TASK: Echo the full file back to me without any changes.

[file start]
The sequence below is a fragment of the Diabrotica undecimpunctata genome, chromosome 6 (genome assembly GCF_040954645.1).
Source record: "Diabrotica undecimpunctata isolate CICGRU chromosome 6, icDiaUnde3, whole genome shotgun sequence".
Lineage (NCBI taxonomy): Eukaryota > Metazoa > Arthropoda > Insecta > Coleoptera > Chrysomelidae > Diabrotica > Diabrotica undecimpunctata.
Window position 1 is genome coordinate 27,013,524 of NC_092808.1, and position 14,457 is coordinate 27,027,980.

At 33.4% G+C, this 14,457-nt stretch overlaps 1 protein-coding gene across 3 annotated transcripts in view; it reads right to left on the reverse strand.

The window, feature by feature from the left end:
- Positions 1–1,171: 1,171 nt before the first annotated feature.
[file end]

The sequence below is a fragment of the Diabrotica undecimpunctata genome, chromosome 6 (genome assembly GCF_040954645.1).
Source record: "Diabrotica undecimpunctata isolate CICGRU chromosome 6, icDiaUnde3, whole genome shotgun sequence".
Lineage (NCBI taxonomy): Eukaryota > Metazoa > Arthropoda > Insecta > Coleoptera > Chrysomelidae > Diabrotica > Diabrotica undecimpunctata.
Window position 1 is genome coordinate 27,013,524 of NC_092808.1, and position 14,457 is coordinate 27,027,980.

At 33.4% G+C, this 14,457-nt stretch overlaps 1 protein-coding gene across 3 annotated transcripts in view; it reads right to left on the reverse strand.

The window, feature by feature from the left end:
- Positions 1–1,171: 1,171 nt before the first annotated feature.